"It is revolting to have no better reason for a rule of law than that so it was laid down in the time of Henry IV. It is still more revolting if the grounds upon which it was laid down have vanished long since, and the rule simply persists from blind imitation of the past." Holmes, Collected Legal Papers, 187 (1920), reprinting The Path of the Law, 10 Harv. L. Rev. 457, 469 (1897).
For this Court now to act on Hawkins's formulation of the medieval view that husband and wife "are esteemed but as one Person in Law, and are presumed to have but one Will" would indeed be "blind imitation of the past." It would require us to disregard the vast changes in the status of woman — the extension of her rights and correlative duties — whereby a wife's legal submission to her husband has been wholly wiped out, not only in the English-speaking world generally but emphatically so in this country.
How far removed we were even nearly a century ago when Congress passed the original statute against criminal conspiracy, the Act of March 2, 1867, 14 Stat. 484, from the legal and social climate of eighteenth century common law regarding the status of woman is pithily illustrated by recalling the self-deluding romanticism of Blackstone, whereby he could conscientiously maintain that "even the disabilities, which the wife lies under, are for the most part intended for her protection and benefit. So great a favorite is the female sex of the laws of England." Blackstone, Commentaries on the Laws of England (1765), Bk. I, ch. 15, p. 433. It would be an idle parade of learning to document the statement that these common-law disabilities were extensively swept away in our different state of society, both by legislation and adjudication, long before the originating conspiracy Act of 1867 was passed. Suffice it to say that we cannot infuse into the conspiracy statute a fictitious attribution to Congress of regard for the medieval notion of woman's submissiveness to the benevolent coercive powers of a husband in order to relieve her of her obligation of obedience to an unqualifiedly expressed Act of Congress by regarding her as a person whose legal personality is merged in that of her husband making the two one.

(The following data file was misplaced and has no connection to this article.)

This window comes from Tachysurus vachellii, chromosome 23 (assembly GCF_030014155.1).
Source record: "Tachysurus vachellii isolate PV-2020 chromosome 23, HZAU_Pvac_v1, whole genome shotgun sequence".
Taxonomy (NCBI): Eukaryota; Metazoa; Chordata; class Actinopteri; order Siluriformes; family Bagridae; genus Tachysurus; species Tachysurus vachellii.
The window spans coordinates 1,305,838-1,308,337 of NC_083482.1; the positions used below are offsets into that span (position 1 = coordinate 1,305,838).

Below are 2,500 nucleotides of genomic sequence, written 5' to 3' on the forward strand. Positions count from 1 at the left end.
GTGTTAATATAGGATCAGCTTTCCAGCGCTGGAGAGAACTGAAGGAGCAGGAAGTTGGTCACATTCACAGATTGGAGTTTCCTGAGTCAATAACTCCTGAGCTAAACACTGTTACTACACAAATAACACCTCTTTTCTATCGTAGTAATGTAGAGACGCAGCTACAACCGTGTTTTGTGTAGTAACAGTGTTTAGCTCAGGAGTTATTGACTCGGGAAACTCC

If the Court's opinion reflects all that there is to this case, it is astonishing that it has taken so many years for the federal judiciary to loose itself from the medieval chains of the husband-wife conspiracy doctrine. The problem, as the Court sees it, is almost absurdly uncomplicated: The basis for the notion that husband and wife are not subject to a conspiracy charge is that man and wife are one; but we know that man and wife are two, not one; therefore, there is no basis for the notion that husband and wife are not subject to a conspiracy charge. I submit that this simplistic an approach will not do.
The Court apparently does not assert that if the husband-wife conspiracy doctrine was widely accepted when the conspiracy statute was passed in 1867, 14 Stat. 484, and therefore was presumably within Congress' understanding of the reach of that statute, nonetheless this Court should now reject the rule because it finds it nonsensical. Instead, the Court's position is that
"It would be an idle parade of learning to document the statement that these common-law disabilities [of women] were extensively swept away in our different state of society, both by legislation and adjudication, long before the originating conspiracy Act of 1867 was passed."
But, however rapidly nineteenth century jurisprudence moved toward a recognition of the individuality of women in other areas, it is wholly inaccurate to imply that the law of conspiracy changed apace. In fact, the earliest case repudiating the husband-wife doctrine which the Government has been able to cite is Dalton v. People, 68 Colo. 44, 189 P. 37, which was decided, as the Government puts it, "[a]s early as 1920." And if the doctrine is an anachronism today, as the Court says, its unusual hardiness is demonstrated by the fact that the decision of the Court represents a departure from the general rule which prevails today in the English-speaking world. As recently as 1957, the Privy Council approved the husband-wife doctrine, and other Commonwealth courts are in accord. For American decisions, see Annot., 4 A. L. R. 266, 71 A. L. R. 1116, 46 A. L. R.2d 1275.
Mawji v. Reginam, 41 Crim. App. R. 69, 1 All Eng. Rep.  385.
See Kowbel v. The Queen, 110 Can. Crim. Cas. 47 (1954); The King v. McKechie  N. Z. L. R. 1.